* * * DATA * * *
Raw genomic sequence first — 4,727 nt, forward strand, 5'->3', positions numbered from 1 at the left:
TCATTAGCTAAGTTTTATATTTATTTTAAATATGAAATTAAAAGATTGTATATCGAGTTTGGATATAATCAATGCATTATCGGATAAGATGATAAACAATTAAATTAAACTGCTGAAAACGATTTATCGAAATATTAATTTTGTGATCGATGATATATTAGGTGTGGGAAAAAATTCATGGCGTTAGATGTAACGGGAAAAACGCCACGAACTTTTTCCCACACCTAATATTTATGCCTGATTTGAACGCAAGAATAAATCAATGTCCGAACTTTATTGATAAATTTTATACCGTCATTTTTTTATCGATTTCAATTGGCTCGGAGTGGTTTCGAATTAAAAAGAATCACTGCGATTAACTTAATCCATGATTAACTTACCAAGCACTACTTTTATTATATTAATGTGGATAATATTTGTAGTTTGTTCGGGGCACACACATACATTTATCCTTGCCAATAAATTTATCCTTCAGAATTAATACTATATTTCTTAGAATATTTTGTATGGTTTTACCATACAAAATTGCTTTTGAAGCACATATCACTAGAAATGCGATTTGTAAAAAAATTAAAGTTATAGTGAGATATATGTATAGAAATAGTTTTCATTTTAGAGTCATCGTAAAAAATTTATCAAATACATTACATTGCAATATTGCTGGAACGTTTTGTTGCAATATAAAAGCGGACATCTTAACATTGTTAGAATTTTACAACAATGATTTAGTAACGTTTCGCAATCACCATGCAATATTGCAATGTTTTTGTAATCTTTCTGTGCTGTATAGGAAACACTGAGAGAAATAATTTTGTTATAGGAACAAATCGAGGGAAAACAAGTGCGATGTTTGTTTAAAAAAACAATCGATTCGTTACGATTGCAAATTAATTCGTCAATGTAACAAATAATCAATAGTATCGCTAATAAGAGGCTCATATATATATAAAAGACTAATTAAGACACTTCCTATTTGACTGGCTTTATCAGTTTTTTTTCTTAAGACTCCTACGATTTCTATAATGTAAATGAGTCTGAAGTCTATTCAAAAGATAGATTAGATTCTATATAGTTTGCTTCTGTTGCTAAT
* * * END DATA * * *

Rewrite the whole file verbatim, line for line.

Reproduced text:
Raw genomic sequence first — 4,727 nt, forward strand, 5'->3', positions numbered from 1 at the left:
TCATTAGCTAAGTTTTATATTTATTTTAAATATGAAATTAAAAGATTGTATATCGAGTTTGGATATAATCAATGCATTATCGGATAAGATGATAAACAATTAAATTAAACTGCTGAAAACGATTTATCGAAATATTAATTTTGTGATCGATGATATATTAGGTGTGGGAAAAAATTCATGGCGTTAGATGTAACGGGAAAAACGCCACGAACTTTTTCCCACACCTAATATTTATGCCTGATTTGAACGCAAGAATAAATCAATGTCCGAACTTTATTGATAAATTTTATACCGTCATTTTTTTATCGATTTCAATTGGCTCGGAGTGGTTTCGAATTAAAAAGAATCACTGCGATTAACTTAATCCATGATTAACTTACCAAGCACTACTTTTATTATATTAATGTGGATAATATTTGTAGTTTGTTCGGGGCACACACATACATTTATCCTTGCCAATAAATTTATCCTTCAGAATTAATACTATATTTCTTAGAATATTTTGTATGGTTTTACCATACAAAATTGCTTTTGAAGCACATATCACTAGAAATGCGATTTGTAAAAAAATTAAAGTTATAGTGAGATATATGTATAGAAATAGTTTTCATTTTAGAGTCATCGTAAAAAATTTATCAAATACATTACATTGCAATATTGCTGGAACGTTTTGTTGCAATATAAAAGCGGACATCTTAACATTGTTAGAATTTTACAACAATGATTTAGTAACGTTTCGCAATCACCATGCAATATTGCAATGTTTTTGTAATCTTTCTGTGCTGTATAGGAAACACTGAGAGAAATAATTTTGTTATAGGAACAAATCGAGGGAAAACAAGTGCGATGTTTGTTTAAAAAAACAATCGATTCGTTACGATTGCAAATTAATTCGTCAATGTAACAAATAATCAATAGTATCGCTAATAAGAGGCTCATATATATATAAAAGACTAATTAAGACACTTCCTATTTGACTGGCTTTATCAGTTTTTTTTCTTAAGACTCCTACGATTTCTATAATGTAAATGAGTCTGAAGTCTATTCAAAAGATAGATTAGATTCTATATAGTTTGCTTCTGTTGCTAAT